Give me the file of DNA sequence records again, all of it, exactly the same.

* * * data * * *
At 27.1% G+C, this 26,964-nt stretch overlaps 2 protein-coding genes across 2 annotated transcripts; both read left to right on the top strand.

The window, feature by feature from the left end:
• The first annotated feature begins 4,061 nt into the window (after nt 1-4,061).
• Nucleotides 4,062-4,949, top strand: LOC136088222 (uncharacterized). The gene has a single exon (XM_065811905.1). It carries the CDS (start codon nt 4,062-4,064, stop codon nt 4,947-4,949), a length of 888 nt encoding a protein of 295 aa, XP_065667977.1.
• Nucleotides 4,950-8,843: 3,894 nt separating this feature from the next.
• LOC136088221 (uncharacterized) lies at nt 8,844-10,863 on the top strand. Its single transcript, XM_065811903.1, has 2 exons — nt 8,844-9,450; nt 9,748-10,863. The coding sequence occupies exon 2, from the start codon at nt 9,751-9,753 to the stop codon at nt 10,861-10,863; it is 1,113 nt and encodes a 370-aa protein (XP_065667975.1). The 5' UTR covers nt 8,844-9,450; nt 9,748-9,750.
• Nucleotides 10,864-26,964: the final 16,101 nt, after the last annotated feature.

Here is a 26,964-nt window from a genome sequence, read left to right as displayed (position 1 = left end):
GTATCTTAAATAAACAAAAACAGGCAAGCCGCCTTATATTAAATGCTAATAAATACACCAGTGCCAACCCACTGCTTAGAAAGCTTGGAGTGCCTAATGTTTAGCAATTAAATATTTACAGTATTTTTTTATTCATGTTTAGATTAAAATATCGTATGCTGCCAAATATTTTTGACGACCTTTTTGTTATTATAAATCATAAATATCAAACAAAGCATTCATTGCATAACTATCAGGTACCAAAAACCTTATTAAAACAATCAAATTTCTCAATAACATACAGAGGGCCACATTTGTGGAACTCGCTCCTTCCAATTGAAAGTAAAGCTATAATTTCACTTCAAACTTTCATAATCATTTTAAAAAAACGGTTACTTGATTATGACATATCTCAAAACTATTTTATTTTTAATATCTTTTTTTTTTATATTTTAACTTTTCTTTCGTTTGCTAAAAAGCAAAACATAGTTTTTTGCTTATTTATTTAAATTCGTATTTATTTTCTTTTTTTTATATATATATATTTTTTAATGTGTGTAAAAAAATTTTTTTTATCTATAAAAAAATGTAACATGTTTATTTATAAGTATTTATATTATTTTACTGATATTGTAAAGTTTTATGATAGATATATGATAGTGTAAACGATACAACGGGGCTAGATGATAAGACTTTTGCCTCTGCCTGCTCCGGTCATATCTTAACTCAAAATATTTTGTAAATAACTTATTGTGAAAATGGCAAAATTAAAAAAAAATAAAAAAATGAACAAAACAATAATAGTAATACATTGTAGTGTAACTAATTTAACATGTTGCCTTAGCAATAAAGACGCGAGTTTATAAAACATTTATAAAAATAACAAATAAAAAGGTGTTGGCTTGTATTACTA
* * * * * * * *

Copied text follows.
At 27.1% G+C, this 26,964-nt stretch overlaps 2 protein-coding genes across 2 annotated transcripts; both read left to right on the top strand.

The window, feature by feature from the left end:
• The first annotated feature begins 4,061 nt into the window (after nt 1-4,061).
• Nucleotides 4,062-4,949, top strand: LOC136088222 (uncharacterized). The gene has a single exon (XM_065811905.1). It carries the CDS (start codon nt 4,062-4,064, stop codon nt 4,947-4,949), a length of 888 nt encoding a protein of 295 aa, XP_065667977.1.
• Nucleotides 4,950-8,843: 3,894 nt separating this feature from the next.
• LOC136088221 (uncharacterized) lies at nt 8,844-10,863 on the top strand. Its single transcript, XM_065811903.1, has 2 exons — nt 8,844-9,450; nt 9,748-10,863. The coding sequence occupies exon 2, from the start codon at nt 9,751-9,753 to the stop codon at nt 10,861-10,863; it is 1,113 nt and encodes a 370-aa protein (XP_065667975.1). The 5' UTR covers nt 8,844-9,450; nt 9,748-9,750.
• Nucleotides 10,864-26,964: the final 16,101 nt, after the last annotated feature.

Here is a 26,964-nt window from a genome sequence, read left to right as displayed (position 1 = left end):
GTATCTTAAATAAACAAAAACAGGCAAGCCGCCTTATATTAAATGCTAATAAATACACCAGTGCCAACCCACTGCTTAGAAAGCTTGGAGTGCCTAATGTTTAGCAATTAAATATTTACAGTATTTTTTTATTCATGTTTAGATTAAAATATCGTATGCTGCCAAATATTTTTGACGACCTTTTTGTTATTATAAATCATAAATATCAAACAAAGCATTCATTGCATAACTATCAGGTACCAAAAACCTTATTAAAACAATCAAATTTCTCAATAACATACAGAGGGCCACATTTGTGGAACTCGCTCCTTCCAATTGAAAGTAAAGCTATAATTTCACTTCAAACTTTCATAATCATTTTAAAAAAACGGTTACTTGATTATGACATATCTCAAAACTATTTTATTTTTAATATCTTTTTTTTTTATATTTTAACTTTTCTTTCGTTTGCTAAAAAGCAAAACATAGTTTTTTGCTTATTTATTTAAATTCGTATTTATTTTCTTTTTTTTATATATATATATTTTTTAATGTGTGTAAAAAAATTTTTTTTATCTATAAAAAAATGTAACATGTTTATTTATAAGTATTTATATTATTTTACTGATATTGTAAAGTTTTATGATAGATATATGATAGTGTAAACGATACAACGGGGCTAGATGATAAGACTTTTGCCTCTGCCTGCTCCGGTCATATCTTAACTCAAAATATTTTGTAAATAACTTATTGTGAAAATGGCAAAATTAAAAAAAAATAAAAAAATGAACAAAACAATAATAGTAATACATTGTAGTGTAACTAATTTAACATGTTGCCTTAGCAATAAAGACGCGAGTTTATAAAACATTTATAAAAATAACAAATAAAAAGGTGTTGGCTTGTATTACTA